Mr Clarke from Stranger Things:

The Importance of Experts

The pop cultural touchstone of the moment (or, at least, one of them) is the Netflix series Stranger Things, created by the Duffer Brothers and currently drawing the appreciative fascination of the world. With its deliberately nostalgic tone, direct homages and references to the zeitgeist of the early 1980s, and good, old-fashioned storytelling with compelling and original characters, there’s much to appreciate about the series. But one element stuck out for me and, I suspect, many viewers: the character of science teacher Mr. Clarke, played by Randall P. Havens. The character of Mr. Clarke highlights everything good about Stranger Things without being obvious. He isn’t a direct homage to a Spielberg trope (although parts of his character definitely mirror some classic characters), nor is he just a stock character such as the school Principal. Instead, he’s a vital bridge between the world of the young boys around whom the show revolves and the world of adults in which they find themselves.

Stranger Things takes place in Hawkins, Indiana, and the main arc of the first season concerns the “abduction” and “rescue” of 12-year-old Will Byers. Along the way, the plot incorporates government conspiracies, the supernatural, super-powered beings and, of course, lots of BMX bike riding. The four boys at the centre of the drama are typically Spiebergian characters: smart, but not specifically “nerdy”, fit but not athletic and most important of all, blessed with rich imaginations and a strong sense of loyalty to each other. They’re old enough to make some sense of the world and recognize the limits of their power to shape it, but still young enough to believe that putting on a headband and a utility belt will give them the power to take on vast military organizations and win. Their families are dysfunctional to a greater or lesser extent (the Byers family most of all), but that’s not really the dramatic problem here. The point is that, for a variety of reasons, these boys feel closer to each other than they do to anyone else in the world, their parents included. Except for one adult: Mr. Clarke.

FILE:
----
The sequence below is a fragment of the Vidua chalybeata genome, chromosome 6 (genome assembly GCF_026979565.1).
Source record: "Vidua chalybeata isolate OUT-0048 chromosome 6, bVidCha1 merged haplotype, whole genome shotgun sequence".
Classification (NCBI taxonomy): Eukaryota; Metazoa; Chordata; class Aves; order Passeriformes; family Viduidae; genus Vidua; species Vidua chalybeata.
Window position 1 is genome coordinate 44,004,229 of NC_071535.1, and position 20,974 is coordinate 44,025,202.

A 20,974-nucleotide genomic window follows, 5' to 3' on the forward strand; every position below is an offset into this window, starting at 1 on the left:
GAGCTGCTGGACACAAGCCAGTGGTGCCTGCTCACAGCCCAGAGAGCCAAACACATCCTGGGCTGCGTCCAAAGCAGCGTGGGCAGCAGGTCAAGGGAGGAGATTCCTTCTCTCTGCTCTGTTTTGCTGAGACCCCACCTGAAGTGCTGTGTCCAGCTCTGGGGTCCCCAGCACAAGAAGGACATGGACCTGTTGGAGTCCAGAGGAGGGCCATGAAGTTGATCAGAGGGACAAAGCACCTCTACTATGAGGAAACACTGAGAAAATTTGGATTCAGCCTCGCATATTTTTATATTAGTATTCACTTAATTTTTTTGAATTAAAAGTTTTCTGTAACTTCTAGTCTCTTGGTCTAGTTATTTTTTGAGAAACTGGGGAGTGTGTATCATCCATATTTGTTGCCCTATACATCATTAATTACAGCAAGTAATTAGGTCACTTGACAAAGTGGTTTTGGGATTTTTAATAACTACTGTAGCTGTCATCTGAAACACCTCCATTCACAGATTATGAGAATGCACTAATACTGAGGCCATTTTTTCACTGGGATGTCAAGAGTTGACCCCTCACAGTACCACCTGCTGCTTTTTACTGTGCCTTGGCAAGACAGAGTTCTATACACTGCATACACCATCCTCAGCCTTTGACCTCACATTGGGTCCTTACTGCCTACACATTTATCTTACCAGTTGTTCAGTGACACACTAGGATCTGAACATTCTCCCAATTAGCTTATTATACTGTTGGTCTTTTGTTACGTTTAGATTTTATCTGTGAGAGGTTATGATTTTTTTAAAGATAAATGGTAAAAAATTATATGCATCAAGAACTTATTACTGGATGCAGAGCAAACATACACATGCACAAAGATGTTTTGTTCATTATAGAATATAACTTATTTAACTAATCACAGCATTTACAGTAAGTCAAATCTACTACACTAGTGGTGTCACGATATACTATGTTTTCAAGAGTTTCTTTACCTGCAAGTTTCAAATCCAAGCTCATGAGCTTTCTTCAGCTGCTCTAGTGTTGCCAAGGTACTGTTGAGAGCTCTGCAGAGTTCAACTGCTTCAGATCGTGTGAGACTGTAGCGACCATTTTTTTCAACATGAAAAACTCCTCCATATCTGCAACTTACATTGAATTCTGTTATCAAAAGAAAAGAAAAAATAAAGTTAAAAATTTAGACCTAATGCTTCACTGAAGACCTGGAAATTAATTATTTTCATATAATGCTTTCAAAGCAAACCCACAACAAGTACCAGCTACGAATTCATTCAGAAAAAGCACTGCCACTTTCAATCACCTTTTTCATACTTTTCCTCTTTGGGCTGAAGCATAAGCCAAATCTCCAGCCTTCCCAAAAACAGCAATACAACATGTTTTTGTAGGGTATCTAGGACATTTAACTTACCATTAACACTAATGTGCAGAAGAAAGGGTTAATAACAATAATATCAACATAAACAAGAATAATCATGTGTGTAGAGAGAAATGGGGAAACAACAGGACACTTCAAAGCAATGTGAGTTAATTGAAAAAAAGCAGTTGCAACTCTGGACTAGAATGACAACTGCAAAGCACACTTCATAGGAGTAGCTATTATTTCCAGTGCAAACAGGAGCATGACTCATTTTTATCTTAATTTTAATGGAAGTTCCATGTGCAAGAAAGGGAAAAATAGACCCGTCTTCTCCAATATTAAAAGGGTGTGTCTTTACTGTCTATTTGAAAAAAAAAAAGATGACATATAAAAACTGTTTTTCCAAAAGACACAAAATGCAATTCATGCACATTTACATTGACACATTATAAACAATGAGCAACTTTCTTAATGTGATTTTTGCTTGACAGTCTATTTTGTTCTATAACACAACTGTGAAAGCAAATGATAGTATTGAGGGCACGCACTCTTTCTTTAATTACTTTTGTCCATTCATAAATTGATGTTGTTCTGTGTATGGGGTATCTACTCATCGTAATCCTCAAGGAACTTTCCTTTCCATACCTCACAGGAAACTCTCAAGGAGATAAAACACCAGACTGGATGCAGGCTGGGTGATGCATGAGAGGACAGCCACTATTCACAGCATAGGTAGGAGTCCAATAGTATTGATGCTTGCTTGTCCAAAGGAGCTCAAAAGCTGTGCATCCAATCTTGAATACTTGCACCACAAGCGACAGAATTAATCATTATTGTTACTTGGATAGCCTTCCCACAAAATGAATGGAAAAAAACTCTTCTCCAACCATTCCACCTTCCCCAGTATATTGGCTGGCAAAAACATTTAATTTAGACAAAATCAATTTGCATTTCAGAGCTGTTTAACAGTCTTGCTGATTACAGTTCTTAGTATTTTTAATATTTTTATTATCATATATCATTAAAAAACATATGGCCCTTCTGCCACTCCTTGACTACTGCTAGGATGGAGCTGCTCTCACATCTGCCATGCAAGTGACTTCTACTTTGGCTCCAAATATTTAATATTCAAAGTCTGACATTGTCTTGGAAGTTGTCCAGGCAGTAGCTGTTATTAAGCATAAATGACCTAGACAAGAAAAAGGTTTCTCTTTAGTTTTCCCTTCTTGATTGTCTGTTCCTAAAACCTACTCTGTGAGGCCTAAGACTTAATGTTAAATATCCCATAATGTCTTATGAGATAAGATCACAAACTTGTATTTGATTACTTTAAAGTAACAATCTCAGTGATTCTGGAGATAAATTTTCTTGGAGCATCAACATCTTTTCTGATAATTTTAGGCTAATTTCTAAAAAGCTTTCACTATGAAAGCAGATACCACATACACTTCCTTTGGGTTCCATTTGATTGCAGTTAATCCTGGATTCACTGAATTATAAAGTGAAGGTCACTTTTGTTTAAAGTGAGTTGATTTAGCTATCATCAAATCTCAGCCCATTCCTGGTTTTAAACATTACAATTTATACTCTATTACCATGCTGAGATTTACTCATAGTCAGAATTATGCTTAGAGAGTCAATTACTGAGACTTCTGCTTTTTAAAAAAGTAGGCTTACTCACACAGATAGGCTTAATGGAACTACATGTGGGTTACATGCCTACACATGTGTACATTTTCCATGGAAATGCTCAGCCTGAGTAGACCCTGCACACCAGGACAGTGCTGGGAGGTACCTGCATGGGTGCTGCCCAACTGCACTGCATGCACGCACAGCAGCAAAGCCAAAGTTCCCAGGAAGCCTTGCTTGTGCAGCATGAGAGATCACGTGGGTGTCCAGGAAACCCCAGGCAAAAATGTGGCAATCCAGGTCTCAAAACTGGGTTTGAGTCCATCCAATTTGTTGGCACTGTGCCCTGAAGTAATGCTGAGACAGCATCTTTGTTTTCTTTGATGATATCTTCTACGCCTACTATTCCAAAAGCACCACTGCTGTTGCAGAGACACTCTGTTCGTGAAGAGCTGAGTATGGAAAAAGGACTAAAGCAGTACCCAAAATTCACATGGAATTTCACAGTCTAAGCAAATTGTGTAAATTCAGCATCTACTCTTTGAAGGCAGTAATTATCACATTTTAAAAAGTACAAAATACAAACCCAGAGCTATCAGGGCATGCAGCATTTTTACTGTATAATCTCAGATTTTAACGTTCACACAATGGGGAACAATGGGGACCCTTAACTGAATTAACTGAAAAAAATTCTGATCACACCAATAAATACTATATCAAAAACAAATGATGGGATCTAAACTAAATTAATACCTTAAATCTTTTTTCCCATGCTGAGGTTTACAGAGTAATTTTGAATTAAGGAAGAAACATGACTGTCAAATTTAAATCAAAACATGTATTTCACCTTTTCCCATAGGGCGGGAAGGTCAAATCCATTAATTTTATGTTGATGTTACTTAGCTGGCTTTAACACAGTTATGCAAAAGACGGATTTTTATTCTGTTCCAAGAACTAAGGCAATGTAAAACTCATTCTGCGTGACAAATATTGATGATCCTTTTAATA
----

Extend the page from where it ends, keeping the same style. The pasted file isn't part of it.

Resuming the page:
Clarke is different from how most science teachers are portrayed in popular culture. He’s neither an odd, nerdy-type, nor some stuck up authority figure who wears the lab coat and demands attention. When the boys come to him for advice, he indulges them, speaks to them on their level, always respects their intelligence and while he isn’t a member of their “gang”, he’s the one adult they all know they can trust. Compare his gentle, wise style to that of the other famous science teacher on TV in recent years, Mr. Walter White, who views teaching as a distraction, a purgatory into which he’s been thrown. White sees teaching as grabbing onto the last rung of his career ladder on the way down. Clarke seems absolutely satisfied with his chosen field, even though he clearly has the experience and education to go other places.

His basic competence is another very important quality about Mr. Clarke. I’ve been a science teacher myself, and know only too well that in many schools, course assignments are based on simple seniority and minimal qualifications, rather than on expertise. This can lead to, for example, science being taught by a phys ed teacher, or english by a social studies teacher who hasn’t read Shakespeare since they were in high school. But in Clarke we have the ideal: someone who really understands science and is a great educator to boot. He appears to be mid-career, comfortable and happy with his life. He’s not one-dimensional or especially eccentric — we’re even shown that he’s a bit of a film nerd, but he has a girlfriend and a house and what appears to be a completely average American existence. Except that he can explain multi-dimension theory to 12-year-olds at a funeral with a straight face.